If you've ever wondered why your Boston terrier, French bulldog or bulldog have tails that look like screws, you have only yourself to blame.
A new study published in the scientific journal PLOS theorizes that the aforementioned breeds have their distinct tails linked to the genetic mutation known as DISHEVELLED 2 or DVL2.
"Mutations in the related DVL1 and DVL3 genes are known to cause Robinow syndrome, a rare inherited disorder in humans characterized by strikingly similar anatomical changes—a short, wide 'babyface,' short limbs and spinal deformities," a statement accompanying the study reads.
UC Davis School of Veterinary Medicine professor Danika Bannasch noted that there may be a link between the disease, which is rare in humans but common in dogs because of the mutation.
"It's a very rare human disease but very common in dogs, so that could be a model for the human syndrome," Bannasch said in the statement.
Only a few hundred cases have been documented since the syndrome was identified in 1969.
This type of genome comparison is relatively new, Bannasch added. "Normally, we would have first had to identify a region DNA and work from there," she said. "We could look at breed-specific traits, but not as well as we can now."
In addition, humans with Robinow syndrome and dogs with screw tails also are more likely to have traits such as cleft palates. Peter Dickinson, professor of surgical and radiological sciences at the School of Veterinary Medicine, said that DVL genes "are part of a signaling pathway called WNT involved in development of the skeleton and nervous system, among other things."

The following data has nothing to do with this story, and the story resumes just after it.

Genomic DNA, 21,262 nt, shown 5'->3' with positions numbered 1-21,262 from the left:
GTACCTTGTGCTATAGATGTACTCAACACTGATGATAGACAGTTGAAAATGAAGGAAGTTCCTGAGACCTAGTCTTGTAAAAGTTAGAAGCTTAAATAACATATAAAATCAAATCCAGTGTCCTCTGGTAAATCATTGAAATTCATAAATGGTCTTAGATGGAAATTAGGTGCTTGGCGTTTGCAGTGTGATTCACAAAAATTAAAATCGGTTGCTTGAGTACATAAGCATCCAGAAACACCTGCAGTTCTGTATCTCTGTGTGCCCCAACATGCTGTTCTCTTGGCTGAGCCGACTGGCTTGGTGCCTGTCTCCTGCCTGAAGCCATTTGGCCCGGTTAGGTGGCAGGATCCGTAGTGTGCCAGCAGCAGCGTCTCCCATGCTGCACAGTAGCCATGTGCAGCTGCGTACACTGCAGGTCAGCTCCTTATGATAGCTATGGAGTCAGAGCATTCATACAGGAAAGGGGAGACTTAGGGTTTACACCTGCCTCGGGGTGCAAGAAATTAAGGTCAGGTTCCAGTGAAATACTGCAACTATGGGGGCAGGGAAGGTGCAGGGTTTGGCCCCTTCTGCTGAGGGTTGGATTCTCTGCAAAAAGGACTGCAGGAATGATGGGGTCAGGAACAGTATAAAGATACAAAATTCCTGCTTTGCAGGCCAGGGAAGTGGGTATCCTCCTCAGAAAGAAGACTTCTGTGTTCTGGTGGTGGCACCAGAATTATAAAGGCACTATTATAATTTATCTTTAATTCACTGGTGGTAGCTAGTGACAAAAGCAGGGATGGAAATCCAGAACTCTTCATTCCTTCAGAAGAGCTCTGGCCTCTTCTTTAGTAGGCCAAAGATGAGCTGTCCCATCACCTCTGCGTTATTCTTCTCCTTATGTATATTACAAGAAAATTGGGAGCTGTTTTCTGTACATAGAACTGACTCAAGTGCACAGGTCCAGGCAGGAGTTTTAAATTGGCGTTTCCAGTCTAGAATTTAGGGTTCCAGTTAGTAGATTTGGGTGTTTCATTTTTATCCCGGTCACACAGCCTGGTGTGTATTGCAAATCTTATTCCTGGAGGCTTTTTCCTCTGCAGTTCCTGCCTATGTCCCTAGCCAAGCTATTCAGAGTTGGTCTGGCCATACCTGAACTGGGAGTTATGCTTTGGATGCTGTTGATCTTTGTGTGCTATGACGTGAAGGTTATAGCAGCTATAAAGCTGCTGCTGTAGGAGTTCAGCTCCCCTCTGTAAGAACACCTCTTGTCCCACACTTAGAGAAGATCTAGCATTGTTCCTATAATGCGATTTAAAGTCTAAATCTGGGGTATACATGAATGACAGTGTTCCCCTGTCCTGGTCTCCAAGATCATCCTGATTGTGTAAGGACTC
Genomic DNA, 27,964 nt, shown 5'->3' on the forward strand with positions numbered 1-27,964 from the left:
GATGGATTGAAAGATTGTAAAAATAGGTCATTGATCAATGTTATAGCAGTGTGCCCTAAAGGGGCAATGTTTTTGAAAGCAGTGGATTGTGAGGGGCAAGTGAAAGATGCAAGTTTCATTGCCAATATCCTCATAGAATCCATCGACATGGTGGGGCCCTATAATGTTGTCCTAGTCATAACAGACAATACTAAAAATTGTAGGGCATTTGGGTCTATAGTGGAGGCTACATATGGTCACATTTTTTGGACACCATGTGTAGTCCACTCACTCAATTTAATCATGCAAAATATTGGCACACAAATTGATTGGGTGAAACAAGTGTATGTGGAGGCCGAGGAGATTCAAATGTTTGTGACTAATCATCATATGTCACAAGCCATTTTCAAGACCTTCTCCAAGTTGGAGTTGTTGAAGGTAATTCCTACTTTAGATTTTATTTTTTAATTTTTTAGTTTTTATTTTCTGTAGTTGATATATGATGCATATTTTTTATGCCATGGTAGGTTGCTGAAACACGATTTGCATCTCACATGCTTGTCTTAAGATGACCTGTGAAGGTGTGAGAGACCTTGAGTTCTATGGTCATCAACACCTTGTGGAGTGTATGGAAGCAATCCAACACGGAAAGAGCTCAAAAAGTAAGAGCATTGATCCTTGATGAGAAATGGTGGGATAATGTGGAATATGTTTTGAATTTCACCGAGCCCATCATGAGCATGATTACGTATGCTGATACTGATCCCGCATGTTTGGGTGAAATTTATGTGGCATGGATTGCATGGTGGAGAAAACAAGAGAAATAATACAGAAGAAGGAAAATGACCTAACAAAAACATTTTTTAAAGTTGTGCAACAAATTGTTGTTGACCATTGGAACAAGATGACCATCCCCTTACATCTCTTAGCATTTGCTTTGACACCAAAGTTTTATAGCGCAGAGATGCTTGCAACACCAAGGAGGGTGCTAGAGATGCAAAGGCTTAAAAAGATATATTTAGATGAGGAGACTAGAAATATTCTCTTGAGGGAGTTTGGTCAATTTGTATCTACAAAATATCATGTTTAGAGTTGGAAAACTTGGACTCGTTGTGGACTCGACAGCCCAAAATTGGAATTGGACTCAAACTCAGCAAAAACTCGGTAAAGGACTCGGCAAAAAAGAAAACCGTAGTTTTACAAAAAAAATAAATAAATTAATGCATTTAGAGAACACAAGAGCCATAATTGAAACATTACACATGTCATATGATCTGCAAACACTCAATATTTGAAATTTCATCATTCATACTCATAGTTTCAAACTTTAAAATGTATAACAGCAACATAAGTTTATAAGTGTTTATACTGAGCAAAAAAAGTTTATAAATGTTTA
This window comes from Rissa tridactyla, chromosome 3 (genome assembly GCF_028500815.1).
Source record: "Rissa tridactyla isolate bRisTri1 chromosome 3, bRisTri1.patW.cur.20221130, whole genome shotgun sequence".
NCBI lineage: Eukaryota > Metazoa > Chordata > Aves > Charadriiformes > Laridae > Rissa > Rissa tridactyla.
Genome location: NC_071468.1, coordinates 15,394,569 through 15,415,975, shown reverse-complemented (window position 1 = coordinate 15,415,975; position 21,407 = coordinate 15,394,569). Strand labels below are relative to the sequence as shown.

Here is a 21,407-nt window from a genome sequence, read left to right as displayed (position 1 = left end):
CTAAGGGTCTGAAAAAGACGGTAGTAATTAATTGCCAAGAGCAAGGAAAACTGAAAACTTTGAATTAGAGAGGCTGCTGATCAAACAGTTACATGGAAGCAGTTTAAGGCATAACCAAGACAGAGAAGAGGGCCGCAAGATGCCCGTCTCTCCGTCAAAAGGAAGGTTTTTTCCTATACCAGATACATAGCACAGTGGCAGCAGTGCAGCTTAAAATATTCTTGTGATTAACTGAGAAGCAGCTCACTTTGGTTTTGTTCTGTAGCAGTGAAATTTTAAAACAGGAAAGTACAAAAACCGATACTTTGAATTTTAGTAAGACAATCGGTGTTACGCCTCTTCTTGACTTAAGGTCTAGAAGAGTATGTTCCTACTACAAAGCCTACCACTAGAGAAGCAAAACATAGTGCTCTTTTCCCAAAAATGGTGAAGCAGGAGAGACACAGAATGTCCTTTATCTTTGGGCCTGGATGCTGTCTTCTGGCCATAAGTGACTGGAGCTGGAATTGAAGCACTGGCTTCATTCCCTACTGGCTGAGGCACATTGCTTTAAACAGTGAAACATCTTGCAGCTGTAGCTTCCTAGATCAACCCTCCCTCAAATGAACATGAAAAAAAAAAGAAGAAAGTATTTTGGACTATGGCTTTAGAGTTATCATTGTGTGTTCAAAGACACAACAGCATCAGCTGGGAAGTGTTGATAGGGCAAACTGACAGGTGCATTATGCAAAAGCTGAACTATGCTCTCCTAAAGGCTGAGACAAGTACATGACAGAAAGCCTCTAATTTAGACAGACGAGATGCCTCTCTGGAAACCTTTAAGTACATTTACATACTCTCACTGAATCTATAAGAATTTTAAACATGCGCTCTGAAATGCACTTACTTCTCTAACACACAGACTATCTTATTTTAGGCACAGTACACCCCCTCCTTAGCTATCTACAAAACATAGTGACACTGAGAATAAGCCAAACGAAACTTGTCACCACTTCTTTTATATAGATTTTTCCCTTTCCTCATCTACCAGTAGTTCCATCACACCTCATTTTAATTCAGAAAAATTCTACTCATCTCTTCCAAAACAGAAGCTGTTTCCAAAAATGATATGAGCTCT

Boston terriers, French bulldogs and bulldogs are among the most popular breeds in the U.S. according to data compiled by the American Kennel Club. Retrievers (Labradors) were the most popular breed in 2017, while French bulldogs, bulldogs and Boston Terriers ranked 4th, 5th and 21st, respectively.
The study analyzed "the genome sequences of 100 dogs, including 10 screw tail dogs, and identified all the genetic differences between those dogs." They found that the screw tail, which has specific DNA sequences and the affected gene identified, "are very similar to the types of mutations that have been shown to be responsible for a rare human disorder with similar clinical abnormalities, called Robinow syndrome."
Researchers added that "the dog mutation makes an altered protein that affects an important cell-cell communication system crucial for tissue development."
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